Introducing Business Diversification

Diversification is when a business develops a new product or service or expands their current business into a new market.

So how can we find opportunities to diversify our businesses in time of adversity? Can we learn from others who have successfully diversified their own businesses? Is this the time to think about how you can diversify your business to help you get through the next few weeks and months and/or  keep your business resilient for the future? Who knows what the world of business will hold for you in this brave new world being created by this deadly virus.

The farming industry is a great example of diversification and there are many examples of how farmers and their families have addressed the challenges being faced by looking at ways to diversify their businesses. Remember the terrible scenes of the casualties of mad cow disease and the devastating effect it had on many farming communities? We are hearing now how catering businesses are changing to different ways of working to enable them to continue to operate albeit with fewer staff and in a completely different way. Other examples of this include Dyson responding to a nationwide call out for the production of ventilators and Piston Gin, a Worcester gin distillery that has joined a number of other alcohol makers in making its own hand sanitiser.

However, you may not be able to respond to current needs as they arise but it’s worth thinking about the future and what our world will look like when get through the current crisis.

One thing is for sure, the whole of the nation is creating trends that will stick with us long after this is all over. Working from home or remotely will become much more readily accepted as an effective way of working. Virtual socialising activities will become the norm and teaching and learning seems to have taken on a life of its own through schools responding to the challenge of keeping children (and parents) engaged and motivated to learn in their own home surroundings. If there is an opportunity to move into offering your business products and/or services online then this may be a perfect way to diversify your business.

So what will you need to consider when deciding on how to diversify?

In some ways it’s just like starting a whole new business but in this case you will be building on the skills and experience gained from running a business already. It may also be that you are able to redirect the use of resources used by your current business to create a new product and/or service.

Three things to ask yourself:

  • Am I/are we good at it?
  • Is it commercially viable?
  • Am I passionate about it?

If you’re not passionate about it and it hits a bump in the road you’re more likely to lose interest and direct your energies elsewhere? Most successful small business ventures are built on the passion and drive of the small business owner/s.

Many diversification plans are based on the core skills and physical resources within the business. Plans should be based on a thorough knowledge and assessment of the market, the economic situation and the existing skills and resources within the business. There are a number of ways you can plan using either a business planning tool like the one you will have used when you first started your business or the Business Model Canvas. Please use the links below to access free templates for you to use.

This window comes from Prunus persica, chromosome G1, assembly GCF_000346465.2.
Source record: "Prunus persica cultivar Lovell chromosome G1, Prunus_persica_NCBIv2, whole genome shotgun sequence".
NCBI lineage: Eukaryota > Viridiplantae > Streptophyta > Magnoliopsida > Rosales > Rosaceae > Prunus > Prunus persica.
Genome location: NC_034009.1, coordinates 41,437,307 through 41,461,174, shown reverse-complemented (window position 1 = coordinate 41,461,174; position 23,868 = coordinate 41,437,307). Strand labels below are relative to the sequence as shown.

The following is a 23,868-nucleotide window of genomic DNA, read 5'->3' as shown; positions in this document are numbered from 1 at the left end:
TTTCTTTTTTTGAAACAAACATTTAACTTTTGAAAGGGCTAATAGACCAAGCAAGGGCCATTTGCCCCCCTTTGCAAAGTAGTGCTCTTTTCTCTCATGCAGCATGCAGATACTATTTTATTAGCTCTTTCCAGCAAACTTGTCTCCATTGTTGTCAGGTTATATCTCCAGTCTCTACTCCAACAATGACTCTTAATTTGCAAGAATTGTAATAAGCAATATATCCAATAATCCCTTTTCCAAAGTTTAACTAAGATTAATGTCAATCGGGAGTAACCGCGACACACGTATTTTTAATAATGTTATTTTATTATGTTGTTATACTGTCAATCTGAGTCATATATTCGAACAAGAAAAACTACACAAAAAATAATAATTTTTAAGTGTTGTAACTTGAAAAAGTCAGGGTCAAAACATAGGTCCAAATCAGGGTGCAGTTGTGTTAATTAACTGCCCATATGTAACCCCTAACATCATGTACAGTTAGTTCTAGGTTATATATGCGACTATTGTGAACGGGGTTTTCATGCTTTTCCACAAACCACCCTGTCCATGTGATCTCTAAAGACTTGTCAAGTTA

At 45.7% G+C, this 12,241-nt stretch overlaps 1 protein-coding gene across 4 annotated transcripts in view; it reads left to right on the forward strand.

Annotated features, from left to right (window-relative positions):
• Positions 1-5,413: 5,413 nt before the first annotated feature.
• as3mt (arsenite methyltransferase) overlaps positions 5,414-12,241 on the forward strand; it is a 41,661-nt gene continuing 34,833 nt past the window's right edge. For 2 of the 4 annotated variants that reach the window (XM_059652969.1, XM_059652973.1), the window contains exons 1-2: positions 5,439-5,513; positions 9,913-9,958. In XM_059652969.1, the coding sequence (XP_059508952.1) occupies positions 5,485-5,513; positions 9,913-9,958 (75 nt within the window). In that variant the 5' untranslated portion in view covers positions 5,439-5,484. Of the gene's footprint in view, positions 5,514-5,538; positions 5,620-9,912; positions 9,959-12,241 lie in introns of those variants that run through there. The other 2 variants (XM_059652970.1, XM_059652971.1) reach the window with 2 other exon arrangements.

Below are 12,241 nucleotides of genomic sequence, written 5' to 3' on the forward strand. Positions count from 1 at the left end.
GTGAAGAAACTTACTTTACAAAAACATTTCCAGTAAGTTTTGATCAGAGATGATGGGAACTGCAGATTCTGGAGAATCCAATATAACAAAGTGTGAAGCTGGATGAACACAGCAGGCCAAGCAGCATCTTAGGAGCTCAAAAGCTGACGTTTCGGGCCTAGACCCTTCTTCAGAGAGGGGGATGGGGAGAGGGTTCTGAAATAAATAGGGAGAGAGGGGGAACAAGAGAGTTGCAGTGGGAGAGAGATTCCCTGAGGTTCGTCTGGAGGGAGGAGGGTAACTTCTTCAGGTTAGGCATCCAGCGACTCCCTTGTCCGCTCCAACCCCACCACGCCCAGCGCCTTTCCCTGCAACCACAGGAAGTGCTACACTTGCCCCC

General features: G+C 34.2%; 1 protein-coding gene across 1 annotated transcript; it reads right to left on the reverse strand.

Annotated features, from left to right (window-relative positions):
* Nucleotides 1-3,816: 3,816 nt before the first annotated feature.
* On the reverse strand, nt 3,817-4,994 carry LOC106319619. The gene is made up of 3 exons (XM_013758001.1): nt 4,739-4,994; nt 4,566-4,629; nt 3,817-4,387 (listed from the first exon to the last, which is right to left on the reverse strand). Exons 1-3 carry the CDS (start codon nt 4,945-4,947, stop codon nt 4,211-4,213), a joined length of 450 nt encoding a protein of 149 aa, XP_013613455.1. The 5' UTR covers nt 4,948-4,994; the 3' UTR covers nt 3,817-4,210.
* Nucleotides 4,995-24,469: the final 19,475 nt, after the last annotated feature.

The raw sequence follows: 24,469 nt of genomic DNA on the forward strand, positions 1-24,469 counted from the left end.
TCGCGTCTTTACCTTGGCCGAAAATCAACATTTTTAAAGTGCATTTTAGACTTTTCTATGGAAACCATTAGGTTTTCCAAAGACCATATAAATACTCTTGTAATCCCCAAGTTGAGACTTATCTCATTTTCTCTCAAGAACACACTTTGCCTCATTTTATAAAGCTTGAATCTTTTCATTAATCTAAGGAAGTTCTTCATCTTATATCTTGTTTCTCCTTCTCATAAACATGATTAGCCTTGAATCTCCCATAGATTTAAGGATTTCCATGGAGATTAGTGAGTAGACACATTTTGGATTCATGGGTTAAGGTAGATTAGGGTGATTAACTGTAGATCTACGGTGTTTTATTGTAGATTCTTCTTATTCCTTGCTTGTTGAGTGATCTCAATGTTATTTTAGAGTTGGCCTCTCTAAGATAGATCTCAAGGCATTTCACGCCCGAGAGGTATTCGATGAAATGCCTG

You will need to undertake a thorough risk analysis ensuring that any diversification does not put your existing business at risk. Thinking about the risks involved in your plans to diversify will help you to manage those risks as and when they occur.

It’s great to be creative and innovative but be honest with yourself and the people around you. Share your plans with others and listen to what they have to say! As entrepreneurs we are often blinded by the opportunity so think things through and test your ideas out with as many people as you can as this will prevent you from taking your eye off your main prize is your current business.

Using the following steps will help you to create a plan for diversification:

  • Step 1 – Consider the core skills and experience you have gained through starting and running your business
  • Step 2 – Gather diversification ideas, the wackier the better, from your circle of family, friends and staff
  • Step 3 – Undertake a simple risk analysis identifying the opportunities and thinking about what could go wrong. I realise this is not something we always do as entrepreneurs however its important to make sure that you have thought through the risks before investing time and money in your new venture
  • Step 4 – Identify the resources that will be needed to get things going and to keep them going. This will include physical, financial and human resources. Think about when you started your business and the time and effort needed to get your business off the ground and to keep it running. It will be useful at this point to think about the needs of your customers and how they will continue to buy from you
  • Step 5 – Consider any safety or legal implications in the new part of your business
  • Step 6 – Use the same business planning approach as you did when you started you original business
  • Step 7 – Access as much support as you can from trusted advisers and mentors

Useful links

Risk Analysis Template

Business Plan Template

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